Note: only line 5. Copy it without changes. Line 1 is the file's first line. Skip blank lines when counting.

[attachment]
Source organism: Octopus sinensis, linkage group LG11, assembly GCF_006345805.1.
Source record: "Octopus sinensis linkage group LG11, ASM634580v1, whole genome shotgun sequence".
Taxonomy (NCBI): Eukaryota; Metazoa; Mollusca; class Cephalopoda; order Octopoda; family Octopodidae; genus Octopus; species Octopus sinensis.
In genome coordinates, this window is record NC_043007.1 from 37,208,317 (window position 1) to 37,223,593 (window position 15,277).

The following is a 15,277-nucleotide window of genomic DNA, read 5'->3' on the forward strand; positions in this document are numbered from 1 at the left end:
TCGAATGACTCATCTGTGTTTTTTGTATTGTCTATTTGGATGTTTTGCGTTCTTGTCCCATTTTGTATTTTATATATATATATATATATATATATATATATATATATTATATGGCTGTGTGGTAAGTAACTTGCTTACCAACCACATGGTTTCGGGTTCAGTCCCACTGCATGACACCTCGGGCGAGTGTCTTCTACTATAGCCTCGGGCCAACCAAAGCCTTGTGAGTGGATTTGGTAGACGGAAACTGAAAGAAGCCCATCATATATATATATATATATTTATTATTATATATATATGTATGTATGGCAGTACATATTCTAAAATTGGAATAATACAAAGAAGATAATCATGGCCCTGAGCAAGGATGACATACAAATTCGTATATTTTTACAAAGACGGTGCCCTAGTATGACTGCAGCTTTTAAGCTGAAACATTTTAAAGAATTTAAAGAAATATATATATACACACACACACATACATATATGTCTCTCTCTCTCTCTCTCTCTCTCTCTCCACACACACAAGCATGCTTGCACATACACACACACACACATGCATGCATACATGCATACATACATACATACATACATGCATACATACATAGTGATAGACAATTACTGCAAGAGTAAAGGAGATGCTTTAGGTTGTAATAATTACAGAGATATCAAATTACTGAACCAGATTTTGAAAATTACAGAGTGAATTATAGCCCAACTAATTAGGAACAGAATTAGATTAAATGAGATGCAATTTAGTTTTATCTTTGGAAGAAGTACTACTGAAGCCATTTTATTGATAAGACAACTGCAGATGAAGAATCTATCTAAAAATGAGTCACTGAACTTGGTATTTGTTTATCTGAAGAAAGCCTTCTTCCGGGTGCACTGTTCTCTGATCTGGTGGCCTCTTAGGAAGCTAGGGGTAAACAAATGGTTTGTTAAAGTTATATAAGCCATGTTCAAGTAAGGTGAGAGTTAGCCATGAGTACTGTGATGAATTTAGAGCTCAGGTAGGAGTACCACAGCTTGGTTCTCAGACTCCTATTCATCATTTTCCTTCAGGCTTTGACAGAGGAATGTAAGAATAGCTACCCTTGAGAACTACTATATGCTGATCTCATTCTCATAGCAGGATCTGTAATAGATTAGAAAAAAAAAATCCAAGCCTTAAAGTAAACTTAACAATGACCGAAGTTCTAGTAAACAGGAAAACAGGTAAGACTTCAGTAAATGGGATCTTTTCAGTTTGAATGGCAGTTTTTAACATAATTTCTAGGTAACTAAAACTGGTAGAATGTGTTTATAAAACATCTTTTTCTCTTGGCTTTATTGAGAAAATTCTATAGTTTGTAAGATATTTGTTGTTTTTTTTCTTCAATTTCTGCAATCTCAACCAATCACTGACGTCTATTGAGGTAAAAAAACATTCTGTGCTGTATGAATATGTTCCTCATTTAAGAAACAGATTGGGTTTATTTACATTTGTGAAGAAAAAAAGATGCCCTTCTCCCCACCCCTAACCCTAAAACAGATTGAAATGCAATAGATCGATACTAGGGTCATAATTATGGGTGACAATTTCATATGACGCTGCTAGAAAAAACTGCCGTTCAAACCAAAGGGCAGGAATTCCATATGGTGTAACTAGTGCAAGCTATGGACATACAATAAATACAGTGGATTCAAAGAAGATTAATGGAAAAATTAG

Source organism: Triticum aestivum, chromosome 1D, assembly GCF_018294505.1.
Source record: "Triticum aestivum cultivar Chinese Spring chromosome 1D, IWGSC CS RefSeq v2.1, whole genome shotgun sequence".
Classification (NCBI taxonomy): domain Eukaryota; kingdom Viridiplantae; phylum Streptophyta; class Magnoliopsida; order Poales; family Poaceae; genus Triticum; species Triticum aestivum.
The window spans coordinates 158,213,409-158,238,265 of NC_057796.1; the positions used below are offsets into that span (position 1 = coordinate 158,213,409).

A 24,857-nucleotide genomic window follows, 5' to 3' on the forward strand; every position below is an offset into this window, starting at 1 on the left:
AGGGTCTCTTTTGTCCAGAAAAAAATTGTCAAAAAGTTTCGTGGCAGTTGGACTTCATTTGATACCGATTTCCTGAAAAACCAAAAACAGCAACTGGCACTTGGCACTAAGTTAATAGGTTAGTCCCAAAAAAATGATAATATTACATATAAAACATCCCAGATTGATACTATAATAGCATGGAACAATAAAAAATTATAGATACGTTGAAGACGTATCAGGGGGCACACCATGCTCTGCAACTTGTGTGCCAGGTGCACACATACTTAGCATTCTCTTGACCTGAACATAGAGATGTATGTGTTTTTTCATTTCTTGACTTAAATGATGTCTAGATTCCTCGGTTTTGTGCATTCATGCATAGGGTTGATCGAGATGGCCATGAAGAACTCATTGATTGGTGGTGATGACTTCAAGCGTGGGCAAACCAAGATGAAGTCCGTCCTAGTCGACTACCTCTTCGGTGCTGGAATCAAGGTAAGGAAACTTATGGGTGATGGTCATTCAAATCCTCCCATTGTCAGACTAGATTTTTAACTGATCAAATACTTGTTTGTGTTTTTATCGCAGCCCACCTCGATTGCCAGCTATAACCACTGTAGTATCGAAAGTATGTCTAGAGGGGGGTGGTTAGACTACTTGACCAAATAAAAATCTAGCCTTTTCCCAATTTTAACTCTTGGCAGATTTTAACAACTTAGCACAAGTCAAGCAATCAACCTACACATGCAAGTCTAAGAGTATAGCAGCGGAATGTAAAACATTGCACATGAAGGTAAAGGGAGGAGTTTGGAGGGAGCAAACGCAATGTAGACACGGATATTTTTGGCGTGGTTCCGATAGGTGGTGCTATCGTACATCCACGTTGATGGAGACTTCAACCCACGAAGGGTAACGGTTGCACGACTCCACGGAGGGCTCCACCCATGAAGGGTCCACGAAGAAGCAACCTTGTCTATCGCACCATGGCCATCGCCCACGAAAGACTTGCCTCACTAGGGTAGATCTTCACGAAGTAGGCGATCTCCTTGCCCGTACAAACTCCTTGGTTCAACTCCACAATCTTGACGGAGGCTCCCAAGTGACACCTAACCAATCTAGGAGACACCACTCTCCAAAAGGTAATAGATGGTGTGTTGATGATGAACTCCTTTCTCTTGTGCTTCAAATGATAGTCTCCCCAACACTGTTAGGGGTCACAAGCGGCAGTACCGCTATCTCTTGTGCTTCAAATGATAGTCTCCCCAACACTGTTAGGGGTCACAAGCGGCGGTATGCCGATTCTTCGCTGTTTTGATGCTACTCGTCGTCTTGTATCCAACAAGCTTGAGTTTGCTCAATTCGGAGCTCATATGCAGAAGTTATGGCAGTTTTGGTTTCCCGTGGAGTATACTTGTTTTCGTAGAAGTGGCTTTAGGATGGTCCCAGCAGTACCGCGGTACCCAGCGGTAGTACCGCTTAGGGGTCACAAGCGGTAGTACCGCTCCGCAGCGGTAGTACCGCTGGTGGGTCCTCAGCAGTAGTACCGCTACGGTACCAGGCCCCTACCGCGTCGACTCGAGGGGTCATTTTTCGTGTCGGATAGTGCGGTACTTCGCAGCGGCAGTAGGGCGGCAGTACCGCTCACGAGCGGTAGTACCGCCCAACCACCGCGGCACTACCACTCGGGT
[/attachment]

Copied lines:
The following is a 15,277-nucleotide window of genomic DNA, read 5'->3' on the forward strand; positions in this document are numbered from 1 at the left end: